When I look back on this journey, I see it as a momentous spiritual experience because of my experiences as I journeyed through it and the profound shift it had in my life. Let’s be honest. Going through the motions of letting go of a deeply rooted religious belief system is not easy. I had so many questions and fears throughout the process but I had to learn to trust my deeper inner feelings and guidance. For example, at times I would wonder if my changing beliefs were really condemning me to hell. At the same time, those Christian based fears did nothing to temper the profound yearning in my heart to continue the exploration that was taking me further away from Christianity. I had to learn that it was perfectly okay to follow those yearnings and to trust that it was not bad.
Today, I am a very different person than I was when I first started my journey. Being exposed to different religious and spiritual traditions has helped me to be open to the many different paths that can guide us towards our own unique firsthand experience of God - however we might define It. For me, God is not "who" but rather, "what" - an essence... an energy... Consciousness... and unlike anything we could fully understand through the limitations of our physicality. The Great Mystery. And yet It is a part of us, residing within as that inextricable essence of our endless existence. And we reside within It's endlessness like the drops of water in the ocean or the grains of sand on the beach.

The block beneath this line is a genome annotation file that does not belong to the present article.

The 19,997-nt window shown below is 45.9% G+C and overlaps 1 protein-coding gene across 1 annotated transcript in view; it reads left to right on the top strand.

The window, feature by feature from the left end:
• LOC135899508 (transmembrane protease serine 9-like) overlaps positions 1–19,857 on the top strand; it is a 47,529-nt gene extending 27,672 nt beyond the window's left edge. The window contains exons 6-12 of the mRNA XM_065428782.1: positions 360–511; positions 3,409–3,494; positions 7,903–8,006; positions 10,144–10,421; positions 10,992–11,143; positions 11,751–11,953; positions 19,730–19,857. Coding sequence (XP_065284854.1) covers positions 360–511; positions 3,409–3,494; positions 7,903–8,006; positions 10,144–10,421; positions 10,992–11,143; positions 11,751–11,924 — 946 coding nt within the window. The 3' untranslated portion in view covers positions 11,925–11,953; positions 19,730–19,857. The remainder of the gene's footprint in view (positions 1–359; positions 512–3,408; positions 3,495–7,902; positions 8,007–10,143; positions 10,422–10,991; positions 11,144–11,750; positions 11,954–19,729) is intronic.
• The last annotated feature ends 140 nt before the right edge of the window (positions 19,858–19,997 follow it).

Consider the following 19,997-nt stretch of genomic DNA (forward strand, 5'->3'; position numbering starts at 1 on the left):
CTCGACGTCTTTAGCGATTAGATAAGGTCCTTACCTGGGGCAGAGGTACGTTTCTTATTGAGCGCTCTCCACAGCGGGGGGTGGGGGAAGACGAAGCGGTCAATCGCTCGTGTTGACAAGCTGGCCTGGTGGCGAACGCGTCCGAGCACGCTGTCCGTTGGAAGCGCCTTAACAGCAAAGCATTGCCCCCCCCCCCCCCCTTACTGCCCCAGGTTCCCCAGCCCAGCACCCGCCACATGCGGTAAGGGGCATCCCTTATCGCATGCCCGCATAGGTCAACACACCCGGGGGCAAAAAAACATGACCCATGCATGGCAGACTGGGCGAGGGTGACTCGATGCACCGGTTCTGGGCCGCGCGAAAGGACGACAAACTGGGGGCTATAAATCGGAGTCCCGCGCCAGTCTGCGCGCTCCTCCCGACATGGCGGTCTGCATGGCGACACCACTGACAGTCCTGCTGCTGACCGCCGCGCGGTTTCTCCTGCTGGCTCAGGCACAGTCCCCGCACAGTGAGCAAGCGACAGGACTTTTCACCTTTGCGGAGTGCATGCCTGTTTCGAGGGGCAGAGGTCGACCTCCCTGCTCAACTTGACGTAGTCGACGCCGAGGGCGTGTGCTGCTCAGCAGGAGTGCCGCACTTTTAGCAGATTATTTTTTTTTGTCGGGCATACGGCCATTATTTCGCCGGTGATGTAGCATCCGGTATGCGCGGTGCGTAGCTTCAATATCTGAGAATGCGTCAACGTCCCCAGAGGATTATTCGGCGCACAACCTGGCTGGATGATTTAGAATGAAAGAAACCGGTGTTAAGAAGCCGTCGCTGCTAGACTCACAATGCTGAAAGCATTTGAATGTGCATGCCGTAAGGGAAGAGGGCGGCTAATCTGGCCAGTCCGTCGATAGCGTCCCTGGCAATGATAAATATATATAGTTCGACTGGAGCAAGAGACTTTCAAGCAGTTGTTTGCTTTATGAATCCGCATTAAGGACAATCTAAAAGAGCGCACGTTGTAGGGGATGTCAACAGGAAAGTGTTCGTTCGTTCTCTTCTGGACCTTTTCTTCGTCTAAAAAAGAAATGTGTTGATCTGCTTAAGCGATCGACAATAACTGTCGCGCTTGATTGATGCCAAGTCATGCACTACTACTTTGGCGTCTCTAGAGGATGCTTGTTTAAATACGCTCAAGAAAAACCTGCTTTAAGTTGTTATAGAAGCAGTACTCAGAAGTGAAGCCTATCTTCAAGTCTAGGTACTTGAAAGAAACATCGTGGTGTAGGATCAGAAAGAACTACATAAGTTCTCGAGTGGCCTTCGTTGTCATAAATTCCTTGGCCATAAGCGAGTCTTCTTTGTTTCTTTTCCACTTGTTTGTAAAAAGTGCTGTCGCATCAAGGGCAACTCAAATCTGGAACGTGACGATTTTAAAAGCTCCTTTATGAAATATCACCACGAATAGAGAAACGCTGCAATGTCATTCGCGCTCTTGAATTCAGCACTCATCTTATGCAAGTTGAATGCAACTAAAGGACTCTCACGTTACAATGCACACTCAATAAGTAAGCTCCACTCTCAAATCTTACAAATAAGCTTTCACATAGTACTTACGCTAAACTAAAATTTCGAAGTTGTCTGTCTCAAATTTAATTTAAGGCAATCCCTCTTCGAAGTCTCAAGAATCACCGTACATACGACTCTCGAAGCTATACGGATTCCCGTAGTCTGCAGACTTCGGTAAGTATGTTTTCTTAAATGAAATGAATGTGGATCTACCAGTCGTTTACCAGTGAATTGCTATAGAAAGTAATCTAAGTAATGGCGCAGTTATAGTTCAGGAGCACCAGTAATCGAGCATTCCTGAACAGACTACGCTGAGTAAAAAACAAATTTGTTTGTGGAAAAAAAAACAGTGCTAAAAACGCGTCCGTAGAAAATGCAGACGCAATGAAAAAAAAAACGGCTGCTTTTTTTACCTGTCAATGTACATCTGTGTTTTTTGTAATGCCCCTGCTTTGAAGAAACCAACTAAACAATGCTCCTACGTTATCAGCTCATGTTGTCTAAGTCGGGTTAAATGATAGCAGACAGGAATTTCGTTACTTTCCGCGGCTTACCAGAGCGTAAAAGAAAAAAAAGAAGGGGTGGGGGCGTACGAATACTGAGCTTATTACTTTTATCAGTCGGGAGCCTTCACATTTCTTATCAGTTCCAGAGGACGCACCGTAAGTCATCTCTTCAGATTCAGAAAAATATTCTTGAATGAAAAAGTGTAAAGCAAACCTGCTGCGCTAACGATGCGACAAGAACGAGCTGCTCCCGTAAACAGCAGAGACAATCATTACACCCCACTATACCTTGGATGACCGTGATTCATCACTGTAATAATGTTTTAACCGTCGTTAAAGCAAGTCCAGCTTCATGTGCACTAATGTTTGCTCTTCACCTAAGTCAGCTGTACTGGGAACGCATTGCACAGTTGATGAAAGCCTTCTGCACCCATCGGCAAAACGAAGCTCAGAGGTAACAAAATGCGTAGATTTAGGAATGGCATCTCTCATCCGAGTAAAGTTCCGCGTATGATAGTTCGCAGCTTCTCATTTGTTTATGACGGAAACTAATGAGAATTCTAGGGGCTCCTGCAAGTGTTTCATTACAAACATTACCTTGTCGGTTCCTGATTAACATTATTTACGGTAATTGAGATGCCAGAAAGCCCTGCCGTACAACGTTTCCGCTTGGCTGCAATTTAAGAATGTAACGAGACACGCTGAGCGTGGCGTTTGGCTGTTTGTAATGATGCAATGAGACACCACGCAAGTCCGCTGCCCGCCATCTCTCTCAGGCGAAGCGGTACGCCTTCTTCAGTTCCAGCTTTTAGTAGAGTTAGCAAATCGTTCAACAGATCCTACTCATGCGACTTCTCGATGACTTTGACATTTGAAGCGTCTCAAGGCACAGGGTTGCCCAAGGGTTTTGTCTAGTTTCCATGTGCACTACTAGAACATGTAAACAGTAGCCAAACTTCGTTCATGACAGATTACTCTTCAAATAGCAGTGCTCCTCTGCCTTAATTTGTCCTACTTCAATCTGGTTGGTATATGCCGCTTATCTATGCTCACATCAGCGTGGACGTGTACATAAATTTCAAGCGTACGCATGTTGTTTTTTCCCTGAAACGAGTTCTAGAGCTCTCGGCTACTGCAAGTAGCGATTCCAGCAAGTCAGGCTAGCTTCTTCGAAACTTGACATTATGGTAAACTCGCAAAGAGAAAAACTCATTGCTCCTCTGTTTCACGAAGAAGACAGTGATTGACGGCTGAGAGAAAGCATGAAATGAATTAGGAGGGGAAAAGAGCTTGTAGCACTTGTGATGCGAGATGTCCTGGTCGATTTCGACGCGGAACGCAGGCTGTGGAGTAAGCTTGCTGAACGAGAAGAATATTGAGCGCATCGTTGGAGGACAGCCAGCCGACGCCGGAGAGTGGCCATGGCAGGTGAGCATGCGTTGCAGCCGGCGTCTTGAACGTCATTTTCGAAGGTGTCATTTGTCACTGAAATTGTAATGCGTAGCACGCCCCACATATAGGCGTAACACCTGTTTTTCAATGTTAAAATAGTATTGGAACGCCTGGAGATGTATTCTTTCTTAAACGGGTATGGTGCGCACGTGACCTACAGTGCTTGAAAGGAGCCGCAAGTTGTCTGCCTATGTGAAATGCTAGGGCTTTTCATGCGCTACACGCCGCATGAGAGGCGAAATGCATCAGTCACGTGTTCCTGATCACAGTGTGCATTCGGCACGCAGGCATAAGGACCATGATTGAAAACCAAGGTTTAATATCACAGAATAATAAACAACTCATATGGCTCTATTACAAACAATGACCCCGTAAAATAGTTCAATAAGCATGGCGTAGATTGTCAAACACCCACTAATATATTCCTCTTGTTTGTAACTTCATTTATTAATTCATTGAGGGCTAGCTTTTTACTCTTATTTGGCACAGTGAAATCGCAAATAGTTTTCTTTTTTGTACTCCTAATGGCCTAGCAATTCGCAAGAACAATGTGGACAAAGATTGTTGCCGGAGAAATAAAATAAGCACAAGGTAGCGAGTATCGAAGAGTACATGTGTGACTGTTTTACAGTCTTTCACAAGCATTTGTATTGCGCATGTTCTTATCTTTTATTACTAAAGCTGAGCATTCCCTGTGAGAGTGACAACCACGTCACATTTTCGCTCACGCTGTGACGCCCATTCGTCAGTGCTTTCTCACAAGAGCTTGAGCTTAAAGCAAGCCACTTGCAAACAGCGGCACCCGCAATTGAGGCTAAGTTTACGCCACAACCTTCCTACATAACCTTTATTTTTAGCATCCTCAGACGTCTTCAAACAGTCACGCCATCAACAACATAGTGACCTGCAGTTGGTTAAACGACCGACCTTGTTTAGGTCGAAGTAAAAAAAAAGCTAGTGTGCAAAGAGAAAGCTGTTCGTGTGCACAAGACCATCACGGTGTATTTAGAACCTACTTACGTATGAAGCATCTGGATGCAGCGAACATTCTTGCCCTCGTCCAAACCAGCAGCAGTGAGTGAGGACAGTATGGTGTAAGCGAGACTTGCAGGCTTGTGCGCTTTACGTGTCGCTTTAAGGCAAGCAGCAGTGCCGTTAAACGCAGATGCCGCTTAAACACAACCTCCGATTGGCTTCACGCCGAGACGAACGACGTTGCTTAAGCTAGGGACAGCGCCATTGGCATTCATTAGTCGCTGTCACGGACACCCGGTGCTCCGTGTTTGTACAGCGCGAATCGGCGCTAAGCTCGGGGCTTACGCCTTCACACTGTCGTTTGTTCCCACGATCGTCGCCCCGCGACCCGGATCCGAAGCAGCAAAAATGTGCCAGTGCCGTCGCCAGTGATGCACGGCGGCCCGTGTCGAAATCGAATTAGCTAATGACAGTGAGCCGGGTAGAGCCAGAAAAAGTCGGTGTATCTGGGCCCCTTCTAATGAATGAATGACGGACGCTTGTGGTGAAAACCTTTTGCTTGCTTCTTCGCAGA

I am who I am because of the transformation that resulted because of my spiritual journey. Not so much because my beliefs are quite drastically different, but more so because of the inner qualities that have emerged within me that allow me to be who I am today. I am by no means perfect, nor have I got it all figured out. I am still just learning to be my authentic self, unapologetically, in whatever ways that may manifest.
As I continue my spiritual journey, I do so purposely, ever seeking the experience of the I AM - The Great Mystery that lies within.
I leave you to contemplate a poem I wrote inspired by the teachings of Gnani Purush Dadashri: